In the summer of 2001 I boarded a near-empty Qatar Airways flight to Doha. Reuniting with my family who’d recently moved there for my father’s new job, it was my first time living abroad.
My first English teaching job came at a run-down old school called The Language Institute. The facilities were basic and dreary, the materials outdated, while the students were a right bunch of characters who quickly helped me develop as a teacher.
My all-male classes were incredibly challenging, albeit for very different reasons. First were my intermediate guys, a depressing combination of tardy, lazy, disinterested and unnecessarily wealthy. Then there was the elementary circle, a collection of sullen-looking men who behaved as if violence had been threatened against their loved ones should they ever attempt to produce an English sentence.
The situation would have been miserable had it not been for my one wondrous class of Qatari ladies! There were around a dozen of them, a group of housewives who were clearly delighted to escape their marital duties for a few hours a week. They boasted everything their male counterparts lacked: genuine interest, alertness and charm, along with a curiosity for their new, young instructor.
Entering the classroom for our first meeting, I was startled to encounter three rows of veiled women; a silent assembly of black robes, expectant eyes and clutched pencils. It was as if I’d stumbled upon a room of crack ninjas. Shit I thought, shooting them a skittish smile, how am I gonna remember who’s who? And yet despite this cagey panoramic, I knew it was all going to be fine the moment Mona (second row, deep voice, red shoes) opened her mouth to welcome me to her country. From there the hour flew by in an invigorating breeze of warm laughter, diligent pair work and earnest questions.
Fatima: (Back row, purple bag, sparkling green eyes). ‘‘Mr. Lie-ton… irregular verbs makes me sad. Why not all finish in ed? Much easy’’.
Kazima: (Second row, far left, Winnie The Pooh pencil case). ‘‘Mr. Lie-ton… what is difference between jumper and sweater?’’
Aliyah: (Front row, giant mobile phone, unpleasant body odor). ‘‘Mr. Lie-ton… big become bigger but why gooder not possible?”
No matter what my answer or indeed how sloppy my explanation, they lapped it up like cats to a saucer of cream, hanging on my every word. Some lessons I literally felt like Robin Williams in Dead Poets Society, only just stopping myself from making them call me “O captain, my captain!’’.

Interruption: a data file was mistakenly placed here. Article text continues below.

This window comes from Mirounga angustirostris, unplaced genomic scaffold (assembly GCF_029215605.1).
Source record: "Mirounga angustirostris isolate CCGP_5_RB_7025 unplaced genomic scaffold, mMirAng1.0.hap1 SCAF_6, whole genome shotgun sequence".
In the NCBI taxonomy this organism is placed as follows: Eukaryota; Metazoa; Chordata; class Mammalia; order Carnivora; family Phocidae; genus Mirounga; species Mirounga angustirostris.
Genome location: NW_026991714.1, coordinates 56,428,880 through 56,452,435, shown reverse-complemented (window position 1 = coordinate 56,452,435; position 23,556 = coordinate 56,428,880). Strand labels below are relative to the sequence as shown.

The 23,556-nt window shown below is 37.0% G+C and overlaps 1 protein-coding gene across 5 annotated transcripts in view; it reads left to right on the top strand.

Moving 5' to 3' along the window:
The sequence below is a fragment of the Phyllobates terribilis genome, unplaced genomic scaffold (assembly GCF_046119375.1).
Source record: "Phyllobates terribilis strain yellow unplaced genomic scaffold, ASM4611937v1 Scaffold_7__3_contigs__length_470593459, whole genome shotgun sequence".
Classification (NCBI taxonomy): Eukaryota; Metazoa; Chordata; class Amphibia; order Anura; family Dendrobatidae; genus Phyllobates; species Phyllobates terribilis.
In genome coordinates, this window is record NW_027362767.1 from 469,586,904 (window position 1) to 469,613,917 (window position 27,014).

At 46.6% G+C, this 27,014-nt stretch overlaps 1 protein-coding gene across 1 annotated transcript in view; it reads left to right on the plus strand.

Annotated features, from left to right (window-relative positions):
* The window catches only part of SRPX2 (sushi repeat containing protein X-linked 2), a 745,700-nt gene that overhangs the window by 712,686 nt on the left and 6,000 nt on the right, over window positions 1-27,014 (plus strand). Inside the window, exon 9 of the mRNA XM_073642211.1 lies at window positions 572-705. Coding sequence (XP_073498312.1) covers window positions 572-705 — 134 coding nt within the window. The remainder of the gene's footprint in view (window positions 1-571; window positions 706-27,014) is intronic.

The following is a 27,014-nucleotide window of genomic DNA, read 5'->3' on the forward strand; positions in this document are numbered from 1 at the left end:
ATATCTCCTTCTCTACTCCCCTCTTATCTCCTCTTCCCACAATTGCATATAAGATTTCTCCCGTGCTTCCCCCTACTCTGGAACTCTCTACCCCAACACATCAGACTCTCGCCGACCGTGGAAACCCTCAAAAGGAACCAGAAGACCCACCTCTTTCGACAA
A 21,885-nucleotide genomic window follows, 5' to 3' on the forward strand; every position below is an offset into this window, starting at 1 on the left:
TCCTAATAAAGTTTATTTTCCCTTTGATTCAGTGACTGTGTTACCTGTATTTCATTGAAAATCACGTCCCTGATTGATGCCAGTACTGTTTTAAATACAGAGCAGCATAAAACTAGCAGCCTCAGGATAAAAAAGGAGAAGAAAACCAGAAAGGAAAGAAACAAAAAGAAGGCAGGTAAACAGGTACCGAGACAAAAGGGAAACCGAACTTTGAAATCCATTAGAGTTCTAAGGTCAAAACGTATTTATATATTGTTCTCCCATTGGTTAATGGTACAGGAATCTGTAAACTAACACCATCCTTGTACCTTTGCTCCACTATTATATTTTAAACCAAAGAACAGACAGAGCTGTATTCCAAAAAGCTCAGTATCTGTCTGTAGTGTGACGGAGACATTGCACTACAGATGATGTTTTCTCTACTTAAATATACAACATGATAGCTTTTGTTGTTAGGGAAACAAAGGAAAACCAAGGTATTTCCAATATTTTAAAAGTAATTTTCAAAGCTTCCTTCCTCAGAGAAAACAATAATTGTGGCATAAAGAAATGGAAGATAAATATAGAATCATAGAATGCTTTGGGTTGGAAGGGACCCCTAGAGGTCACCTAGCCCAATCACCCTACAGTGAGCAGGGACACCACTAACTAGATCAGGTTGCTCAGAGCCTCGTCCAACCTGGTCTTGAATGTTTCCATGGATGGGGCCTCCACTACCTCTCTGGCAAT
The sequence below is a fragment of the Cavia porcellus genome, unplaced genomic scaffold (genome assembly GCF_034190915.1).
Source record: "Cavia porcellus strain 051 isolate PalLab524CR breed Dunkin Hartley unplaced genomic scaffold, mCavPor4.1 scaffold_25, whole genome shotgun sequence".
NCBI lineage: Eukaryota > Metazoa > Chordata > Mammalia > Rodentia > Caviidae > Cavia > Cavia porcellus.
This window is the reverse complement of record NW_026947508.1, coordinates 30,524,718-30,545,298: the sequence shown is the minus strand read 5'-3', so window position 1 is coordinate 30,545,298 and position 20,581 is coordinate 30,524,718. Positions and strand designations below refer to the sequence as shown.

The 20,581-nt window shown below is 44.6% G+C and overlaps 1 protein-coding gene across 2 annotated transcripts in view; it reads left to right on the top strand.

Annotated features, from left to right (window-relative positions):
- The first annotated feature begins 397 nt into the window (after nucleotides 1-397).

‘‘Mr. Lie-ton… your lesson so fun, I like it too much!’’ cooed Subha (Third row, white gloves, unusually tall). ‘‘I tell my husband… Mr-Lie-ton’s class… I like it too much!’’
At the beginning of each session I’d gratefully accept the gifts they left at my desk. There was freshly baked Arabic bread sprinkled with thyme, rice-stuffed vine leaves and bulging bags of thick crunchy almonds.
‘‘Mr Lie-ton… Qatar food so delisher… I like it too much!’’ exclaimed Aeshi (Back row, persistent cough).
‘‘My ladies’’, as I’d come to call them, were all devoted wives and mothers who’d never driven a car, held a job or indeed left The Middle East. As such they were openly inquisitive about the mysterious ways of western culture.
‘‘Do you drinks alcohol?’’ asked Mona, emitting a high-pitched giggle. ‘‘How it makes you feel? Do you like it too much?’’
‘‘Is it true womens can wear anything?!?’’ asked Subha, leaning forward, eyes wide.
‘‘Why so many people divorcing?’’ enquired Aliyah, sounding genuinely troubled. ‘‘Is American problem?’ Movie star go through many wife’’.
It was a few months into the semester when our idyllic little bubble burst with the arrival of a new student. When Lela first strode into the room I could have sworn I heard a collective gasp from my faithful disciples. Here was a woman in her mid-twenties, much younger than them. A lady who wore jeans and strutted around veil-free. To add insult to injury, her English was better than theirs. Even I raised an eyebrow: A face in my classroom? How dare she!